Yinka woke up in the wee hours one morning to his phone ringing repeatedly. He reluctantly checked his phone. As soon as he realized who the multiple calls had come from, he sat upright. It was a friend. “Did you borrow money from them?” the friend asked from the other end. Distressed, he quickly checked his social media applications. Notifications were pouring in from them. Cashbus, a loan app, Yinka said, “had sent several defamatory messages to every contact on my mobile phone. They said I was a criminal and that the populace should avoid me.”
This is the story of many victims of illegal loan shark apps following the economic downturn caused by the COVID-19 pandemic in 2020. At the advent of that outbreak, the Federal Government of Nigeria had declared a lockdown of major economic states and cities in the country, which were worst hit by the virus. The lockdown halted economic activities and strangled a number of small business owners. Economic activities gradually returned, but the effect of the lockdown had pushed people into borrowing from illegal loan apps in their thousands.
The pandemic caused unprecedented economic vulnerability.
In the third quarter of 2020, the Central Bank of Nigeria (CBN) reported that the economy was contracting and was at its worst decline since 1983. Nigeria had experienced a recession in 1983, contracting at -10.93 percent. Similarly, the National Bureau of Statistics (NBS), Nigeria’s most-reliable and go-to source for factual statistical information, had estimated that over 80 million Nigerians were living in extreme poverty in 2020. In the fourth quarter of the same year, it progressed to 105 million, according to the 2020 World Poverty Clock report.
“I had nothing again,” 29-year-old Yinka told the press. “The lockdown doubled the price of food, the cost of everything was high, and I got low pay from work.” As a graduate student, he was now working as a driver at a local bakery. He said, “The bakery was heavily reliant on the patronage of the university students, but the lockdown and the industrial action of university lecturers [ASUU strike] pushed the students away from the community. Expenses were soaring, family needs were piling up and I needed help.”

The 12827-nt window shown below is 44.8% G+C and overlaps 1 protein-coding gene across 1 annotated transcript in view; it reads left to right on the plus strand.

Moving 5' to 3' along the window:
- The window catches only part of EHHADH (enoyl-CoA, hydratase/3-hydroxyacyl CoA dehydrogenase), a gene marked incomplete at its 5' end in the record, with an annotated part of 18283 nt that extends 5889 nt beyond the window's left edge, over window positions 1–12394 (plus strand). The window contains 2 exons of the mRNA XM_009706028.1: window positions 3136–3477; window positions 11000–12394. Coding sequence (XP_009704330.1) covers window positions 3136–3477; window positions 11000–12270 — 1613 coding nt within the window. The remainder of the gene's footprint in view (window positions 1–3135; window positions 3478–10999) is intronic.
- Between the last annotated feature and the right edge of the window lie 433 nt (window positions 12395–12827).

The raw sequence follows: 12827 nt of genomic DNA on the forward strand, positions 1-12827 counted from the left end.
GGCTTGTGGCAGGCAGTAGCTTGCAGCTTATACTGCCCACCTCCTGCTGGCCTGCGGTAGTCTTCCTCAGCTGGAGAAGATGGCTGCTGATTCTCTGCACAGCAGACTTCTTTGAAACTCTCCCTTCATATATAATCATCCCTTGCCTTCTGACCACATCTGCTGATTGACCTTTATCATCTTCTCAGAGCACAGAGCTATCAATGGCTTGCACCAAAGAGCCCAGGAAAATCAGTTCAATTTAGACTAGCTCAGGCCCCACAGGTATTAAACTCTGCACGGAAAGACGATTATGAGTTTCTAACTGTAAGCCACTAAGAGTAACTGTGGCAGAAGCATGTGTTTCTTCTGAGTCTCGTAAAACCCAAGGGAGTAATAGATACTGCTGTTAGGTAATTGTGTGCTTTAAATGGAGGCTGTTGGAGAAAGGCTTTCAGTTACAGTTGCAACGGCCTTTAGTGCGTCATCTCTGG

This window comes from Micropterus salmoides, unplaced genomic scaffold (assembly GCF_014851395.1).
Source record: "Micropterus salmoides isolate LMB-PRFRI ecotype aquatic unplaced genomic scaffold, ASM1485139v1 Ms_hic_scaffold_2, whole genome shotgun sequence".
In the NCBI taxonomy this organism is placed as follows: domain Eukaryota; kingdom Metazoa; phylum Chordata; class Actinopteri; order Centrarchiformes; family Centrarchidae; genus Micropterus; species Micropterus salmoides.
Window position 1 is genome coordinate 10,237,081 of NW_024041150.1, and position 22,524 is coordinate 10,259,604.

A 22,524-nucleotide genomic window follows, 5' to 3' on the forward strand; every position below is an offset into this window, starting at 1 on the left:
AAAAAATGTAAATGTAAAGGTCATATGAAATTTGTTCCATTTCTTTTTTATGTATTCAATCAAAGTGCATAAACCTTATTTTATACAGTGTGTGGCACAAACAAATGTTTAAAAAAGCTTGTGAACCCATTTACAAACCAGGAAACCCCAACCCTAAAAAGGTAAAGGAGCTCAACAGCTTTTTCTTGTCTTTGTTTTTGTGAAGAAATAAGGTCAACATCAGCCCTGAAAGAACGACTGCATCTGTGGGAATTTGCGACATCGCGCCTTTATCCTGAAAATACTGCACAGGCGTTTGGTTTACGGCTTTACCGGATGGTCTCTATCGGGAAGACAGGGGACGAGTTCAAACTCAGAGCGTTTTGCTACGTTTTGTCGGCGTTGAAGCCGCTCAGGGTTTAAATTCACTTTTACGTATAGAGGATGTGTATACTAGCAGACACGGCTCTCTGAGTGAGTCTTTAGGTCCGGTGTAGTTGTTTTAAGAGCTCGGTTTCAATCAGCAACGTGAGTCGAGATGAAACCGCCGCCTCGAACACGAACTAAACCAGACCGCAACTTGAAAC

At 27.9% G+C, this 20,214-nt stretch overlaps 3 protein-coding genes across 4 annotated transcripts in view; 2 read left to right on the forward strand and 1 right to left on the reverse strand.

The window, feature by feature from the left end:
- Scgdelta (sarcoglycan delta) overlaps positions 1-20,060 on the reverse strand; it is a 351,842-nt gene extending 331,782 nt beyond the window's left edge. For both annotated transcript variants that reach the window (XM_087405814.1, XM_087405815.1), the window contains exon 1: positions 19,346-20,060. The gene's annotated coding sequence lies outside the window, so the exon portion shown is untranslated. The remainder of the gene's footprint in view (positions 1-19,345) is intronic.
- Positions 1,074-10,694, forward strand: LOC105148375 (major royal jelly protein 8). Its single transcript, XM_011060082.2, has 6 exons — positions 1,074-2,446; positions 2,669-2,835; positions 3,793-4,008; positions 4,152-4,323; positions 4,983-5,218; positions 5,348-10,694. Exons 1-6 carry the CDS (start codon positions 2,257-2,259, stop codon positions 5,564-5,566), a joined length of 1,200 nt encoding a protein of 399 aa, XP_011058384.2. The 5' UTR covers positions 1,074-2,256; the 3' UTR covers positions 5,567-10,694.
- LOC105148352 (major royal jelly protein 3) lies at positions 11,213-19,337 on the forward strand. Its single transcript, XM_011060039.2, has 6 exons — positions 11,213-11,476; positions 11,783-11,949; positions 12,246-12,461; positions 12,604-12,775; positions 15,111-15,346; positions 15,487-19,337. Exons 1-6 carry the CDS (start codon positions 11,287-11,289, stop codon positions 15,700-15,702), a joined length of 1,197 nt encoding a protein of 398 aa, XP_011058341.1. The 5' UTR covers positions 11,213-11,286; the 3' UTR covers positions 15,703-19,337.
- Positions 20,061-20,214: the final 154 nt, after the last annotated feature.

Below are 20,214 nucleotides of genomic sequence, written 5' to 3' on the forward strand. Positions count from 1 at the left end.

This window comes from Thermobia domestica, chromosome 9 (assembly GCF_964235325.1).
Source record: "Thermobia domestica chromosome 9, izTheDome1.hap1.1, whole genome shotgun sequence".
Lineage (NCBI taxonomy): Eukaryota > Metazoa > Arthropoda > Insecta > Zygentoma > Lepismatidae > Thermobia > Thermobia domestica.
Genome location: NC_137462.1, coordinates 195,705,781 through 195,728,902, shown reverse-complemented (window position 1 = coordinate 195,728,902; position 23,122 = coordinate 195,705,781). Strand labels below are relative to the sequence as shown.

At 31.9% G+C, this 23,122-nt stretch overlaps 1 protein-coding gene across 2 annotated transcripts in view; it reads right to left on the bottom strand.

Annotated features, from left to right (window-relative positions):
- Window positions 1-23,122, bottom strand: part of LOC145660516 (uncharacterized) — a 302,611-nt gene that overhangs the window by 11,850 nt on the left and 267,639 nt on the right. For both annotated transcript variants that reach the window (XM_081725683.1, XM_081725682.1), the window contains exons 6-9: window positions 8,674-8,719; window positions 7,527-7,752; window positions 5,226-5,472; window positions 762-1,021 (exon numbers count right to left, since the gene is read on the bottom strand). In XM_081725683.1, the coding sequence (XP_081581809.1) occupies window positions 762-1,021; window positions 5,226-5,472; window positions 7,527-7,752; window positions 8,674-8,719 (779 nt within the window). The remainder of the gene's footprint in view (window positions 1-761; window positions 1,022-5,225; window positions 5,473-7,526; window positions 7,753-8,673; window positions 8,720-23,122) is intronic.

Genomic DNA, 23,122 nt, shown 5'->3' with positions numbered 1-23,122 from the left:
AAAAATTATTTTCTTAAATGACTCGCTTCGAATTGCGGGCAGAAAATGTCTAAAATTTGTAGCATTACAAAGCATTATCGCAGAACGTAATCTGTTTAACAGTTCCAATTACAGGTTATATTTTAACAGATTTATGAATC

Many victims’ stories were similar to that of Yinka.
Juliet Mary is a 51-year-old mother of four and federal government worker for the Federal Ministry of Science, Technology and Innovation. She runs a medium-scale poultry farm in her compound and things were running smoothly until her research institute did not get a monthly salary for January the next year. Due to unpaid salaries, many civil servants like Juliet were forced to access new credit services to make ends meet. Loan sharks have multiple illegal money-lending apps on the Google Play Store. When users download any of them, the lenders ask for information and access to calendars, photos, messages, location, phone contact, and even battery percentage. At the verge of disbursing the loan, applicants are told to submit their Bank Verification Number (BVN), bank statement, and bank card details. Out of desperation, some users grant the access – sometimes unknowingly – and the data is used by the loan sharks to terrorize them.
In August 2021, Nigeria’s central IT agency, the National Information Technology Development Agency (NITDA), imposed a sanction of N10,000,000 ($23,900) on Soko Lending Company Limited for privacy invasion. “I saw the terms of Sokoloan on a Facebook ad, but I was unaware that the service had been blacklisted by the Federal Government,” Juliet said. “Towards the last days of February (2022), I borrowed N18,000 ($43) from the Sokoloan app. During the application, the app displayed 92 days as the minimum loan tenure but after I had submitted my data, I saw an interest rate of (about) 45 percent for 14 days.”
Recovery agents of these loan sharks send defamatory messages to contacts.
In March 2022, amidst the unethical and illegal practices of Sokoloan and its affiliates (Go Cash, OKash, Kash Kash, and Speedy choice), the Nigerian government shut down their operations. Juliet said, “The 14-day loan tenure elapsed – I could not pay up. The exorbitant late payment charges were adding up daily and I was frightened.” Although their operations had been shut down, Juliet said that defamatory messages were still sent to her phone contacts. She said, “The recovery agents [of Sokoloan] pressured and threatened me and in few days, the late payment fee was exceeding the loan. Eventually, my salaries were paid, but astonishingly, Sokoloan deducted a double amount of the loan and the late payment fee.”
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